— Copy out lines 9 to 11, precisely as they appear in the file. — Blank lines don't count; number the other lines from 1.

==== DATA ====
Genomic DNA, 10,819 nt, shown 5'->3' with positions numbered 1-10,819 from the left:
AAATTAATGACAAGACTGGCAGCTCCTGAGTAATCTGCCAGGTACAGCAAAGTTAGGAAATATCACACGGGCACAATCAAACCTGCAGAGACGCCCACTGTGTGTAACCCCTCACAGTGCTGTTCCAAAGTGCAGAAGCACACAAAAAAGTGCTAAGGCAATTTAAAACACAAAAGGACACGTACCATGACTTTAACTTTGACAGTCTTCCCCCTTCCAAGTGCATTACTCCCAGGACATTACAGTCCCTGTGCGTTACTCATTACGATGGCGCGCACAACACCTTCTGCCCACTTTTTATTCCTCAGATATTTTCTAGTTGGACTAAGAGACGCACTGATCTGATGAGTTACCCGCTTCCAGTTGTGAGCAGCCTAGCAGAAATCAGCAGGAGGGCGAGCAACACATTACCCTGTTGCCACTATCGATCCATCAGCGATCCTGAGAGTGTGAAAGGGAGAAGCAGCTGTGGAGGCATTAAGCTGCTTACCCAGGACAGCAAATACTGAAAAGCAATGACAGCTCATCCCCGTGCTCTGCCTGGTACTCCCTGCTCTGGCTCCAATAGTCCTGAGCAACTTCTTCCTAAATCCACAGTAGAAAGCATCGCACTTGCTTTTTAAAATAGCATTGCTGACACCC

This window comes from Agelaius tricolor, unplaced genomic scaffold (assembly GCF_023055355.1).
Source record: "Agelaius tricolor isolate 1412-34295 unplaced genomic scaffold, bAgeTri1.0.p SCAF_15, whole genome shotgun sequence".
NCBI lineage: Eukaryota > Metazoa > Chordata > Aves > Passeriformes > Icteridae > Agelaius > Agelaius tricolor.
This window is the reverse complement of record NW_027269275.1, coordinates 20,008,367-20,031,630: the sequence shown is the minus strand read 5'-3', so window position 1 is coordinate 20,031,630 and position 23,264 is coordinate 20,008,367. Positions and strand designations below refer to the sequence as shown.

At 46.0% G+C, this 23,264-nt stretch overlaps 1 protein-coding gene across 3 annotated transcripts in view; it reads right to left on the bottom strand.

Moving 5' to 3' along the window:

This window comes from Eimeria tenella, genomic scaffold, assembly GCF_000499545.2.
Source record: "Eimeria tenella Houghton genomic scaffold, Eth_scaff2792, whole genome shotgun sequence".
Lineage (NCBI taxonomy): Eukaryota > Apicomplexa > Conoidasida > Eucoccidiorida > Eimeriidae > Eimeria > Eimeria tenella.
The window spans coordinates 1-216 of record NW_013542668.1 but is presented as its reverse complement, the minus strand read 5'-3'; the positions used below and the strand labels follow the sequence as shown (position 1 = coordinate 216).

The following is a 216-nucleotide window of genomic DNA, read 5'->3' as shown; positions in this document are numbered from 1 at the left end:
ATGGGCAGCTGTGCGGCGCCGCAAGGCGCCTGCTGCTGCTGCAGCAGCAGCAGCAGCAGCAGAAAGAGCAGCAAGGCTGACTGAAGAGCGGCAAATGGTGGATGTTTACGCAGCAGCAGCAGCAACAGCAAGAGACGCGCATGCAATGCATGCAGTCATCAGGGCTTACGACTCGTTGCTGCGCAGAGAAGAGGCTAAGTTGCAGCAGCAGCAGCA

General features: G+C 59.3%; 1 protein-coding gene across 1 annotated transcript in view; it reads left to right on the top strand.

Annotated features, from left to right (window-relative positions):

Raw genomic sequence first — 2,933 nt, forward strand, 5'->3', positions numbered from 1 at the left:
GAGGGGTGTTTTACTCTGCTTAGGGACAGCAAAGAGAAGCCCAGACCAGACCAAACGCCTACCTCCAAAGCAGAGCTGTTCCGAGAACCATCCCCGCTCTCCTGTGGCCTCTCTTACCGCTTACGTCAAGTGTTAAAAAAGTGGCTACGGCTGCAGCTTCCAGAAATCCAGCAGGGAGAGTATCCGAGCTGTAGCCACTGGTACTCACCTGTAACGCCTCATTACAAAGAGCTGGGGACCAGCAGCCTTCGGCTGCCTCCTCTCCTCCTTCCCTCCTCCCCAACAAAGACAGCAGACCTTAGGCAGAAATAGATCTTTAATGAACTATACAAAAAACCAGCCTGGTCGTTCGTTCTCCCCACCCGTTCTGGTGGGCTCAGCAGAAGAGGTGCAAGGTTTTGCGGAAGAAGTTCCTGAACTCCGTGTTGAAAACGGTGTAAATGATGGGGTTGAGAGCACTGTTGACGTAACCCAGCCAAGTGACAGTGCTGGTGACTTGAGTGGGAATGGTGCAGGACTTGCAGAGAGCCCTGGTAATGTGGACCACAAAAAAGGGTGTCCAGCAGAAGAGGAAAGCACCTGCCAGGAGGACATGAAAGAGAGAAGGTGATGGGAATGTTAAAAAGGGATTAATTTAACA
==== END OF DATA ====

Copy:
This window comes from Eimeria tenella, genomic scaffold, assembly GCF_000499545.2.
Source record: "Eimeria tenella Houghton genomic scaffold, Eth_scaff2792, whole genome shotgun sequence".
Lineage (NCBI taxonomy): Eukaryota > Apicomplexa > Conoidasida > Eucoccidiorida > Eimeriidae > Eimeria > Eimeria tenella.